Keywords
    Pre-fitting intervention, user-controlled adjustment, randomized clinical trial, independent evaluation, hearing aid benefit, hearing aid use, satisfaction, activity limitation, participation restriction, psychosocial well-being, counselling
    National Category
    Otorhinolaryngology
    Identifiers
    urn:nbn:se:liu:diva-12457 (URN)10.3109/16513860903309790 (DOI)
    Available from: 2008-09-05 Created: 2008-09-05 Last updated: 2017-12-14Bibliographically approved
    3. The effects of a sound awareness pre-fitting intervention: A randomized controlled trial
    Open this publication in new window or tab >>The effects of a sound awareness pre-fitting intervention: A randomized controlled trial
    2008 (English)In: Audiological Medicine, ISSN 1651-386X, E-ISSN 1651-3835, Vol. 6, no 6, p. 129-140Article in journal (Refereed) Published
    Abstract [en]

    The objective of the study was to evaluate the effects of an individual pre-fitting intervention for first-time hearing aid users. Thirty-eight hearing impaired adults were randomly assigned to a sound awareness pre-fitting intervention (n=19) or to a control group (n=19). The purpose of the sound awareness training was to facilitate the users' acclimatization to amplified sound. The pre-fitting intervention consisted of three visits and was followed by conventional hearing aid fitting that was identical for both groups. Standardized questionnaires were administered before and after the pre-fitting intervention, after the conventional hearing aid fitting, and at a one-year follow-up. The follow-up also included a clinical assessment by means of a telephone interview performed by an independent audiologist. The pre-intervention did not result in any major improvement over and above the control group. However, improvements were found for both groups following hearing aid fitting. In addition, most participants were considered as successful users in the interview. Future research should target individuals in need of extended hearing aid rehabilitation.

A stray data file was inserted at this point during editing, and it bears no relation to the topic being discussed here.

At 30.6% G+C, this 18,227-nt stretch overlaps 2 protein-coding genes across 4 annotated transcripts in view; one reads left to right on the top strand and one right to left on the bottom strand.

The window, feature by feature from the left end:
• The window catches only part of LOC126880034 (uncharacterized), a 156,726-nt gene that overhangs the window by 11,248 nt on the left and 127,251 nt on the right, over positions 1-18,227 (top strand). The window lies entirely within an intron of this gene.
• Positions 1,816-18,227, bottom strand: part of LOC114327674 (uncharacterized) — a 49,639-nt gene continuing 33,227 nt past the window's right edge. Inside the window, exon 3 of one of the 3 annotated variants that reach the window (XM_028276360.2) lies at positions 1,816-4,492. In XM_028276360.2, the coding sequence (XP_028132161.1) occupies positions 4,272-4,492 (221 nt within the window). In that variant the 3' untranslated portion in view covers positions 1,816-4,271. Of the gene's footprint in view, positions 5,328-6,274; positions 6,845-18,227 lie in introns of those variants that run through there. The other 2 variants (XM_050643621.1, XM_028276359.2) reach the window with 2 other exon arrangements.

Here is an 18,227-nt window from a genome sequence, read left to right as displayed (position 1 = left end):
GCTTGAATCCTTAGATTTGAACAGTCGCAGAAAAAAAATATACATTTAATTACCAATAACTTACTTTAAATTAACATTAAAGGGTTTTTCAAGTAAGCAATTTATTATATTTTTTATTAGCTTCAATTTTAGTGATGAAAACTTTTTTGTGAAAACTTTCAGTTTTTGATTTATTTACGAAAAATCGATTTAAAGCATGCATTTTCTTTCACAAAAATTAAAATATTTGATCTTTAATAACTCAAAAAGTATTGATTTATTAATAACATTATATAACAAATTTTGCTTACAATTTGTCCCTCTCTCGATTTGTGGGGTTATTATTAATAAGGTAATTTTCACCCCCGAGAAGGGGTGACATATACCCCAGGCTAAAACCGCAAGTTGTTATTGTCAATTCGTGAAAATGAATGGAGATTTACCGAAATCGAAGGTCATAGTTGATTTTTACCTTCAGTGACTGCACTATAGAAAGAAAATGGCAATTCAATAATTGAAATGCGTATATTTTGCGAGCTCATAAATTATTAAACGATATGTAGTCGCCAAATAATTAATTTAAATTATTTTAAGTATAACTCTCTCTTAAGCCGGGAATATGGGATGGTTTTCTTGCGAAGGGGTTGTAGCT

Place, publisher, year, edition, pages
    Taylor & Francis, 2008
    Keywords
    Hearing aids, participation restrictions, one-year follow-up
    National Category
    Otorhinolaryngology
    Identifiers
    urn:nbn:se:liu:diva-12455 (URN)10.1080/16513860802042062 (DOI)
    Available from: 2008-09-11 Created: 2008-09-05 Last updated: 2017-12-14Bibliographically approved
    4. Development and initial validation of the “Clinical Global Impression” to measure outcomes for audiological rehabilitation
    Open this publication in new window or tab >>Development and initial validation of the “Clinical Global Impression” to measure outcomes for audiological rehabilitation
    Show others...
    2009 (English)In: Disability and Rehabilitation, ISSN 0963-8288, E-ISSN 1464-5165, Vol. 31, no 17, p. 1409-1417Article in journal (Refereed) Published
    Abstract [en]

    Purpose: The aim of this study was to develop and validate an interview instrument for assessing outcome following hearing aid fitting based on clinical global impressions.

    Method: The Audiological Rehabilitation Clinical Global Impression (AR-CGI) was developed and used in a telephone interview in two separate samples. The first sample (N=69) consisted of hearing aid owners who had participated in two intervention studies and the second sample consisted of hearing aid owners receiving regular services from a hearing clinic (N=21). Following the structured telephone interview, participants were categorized into three categories: Successful, Successful with some limitations, or Unsuccessful.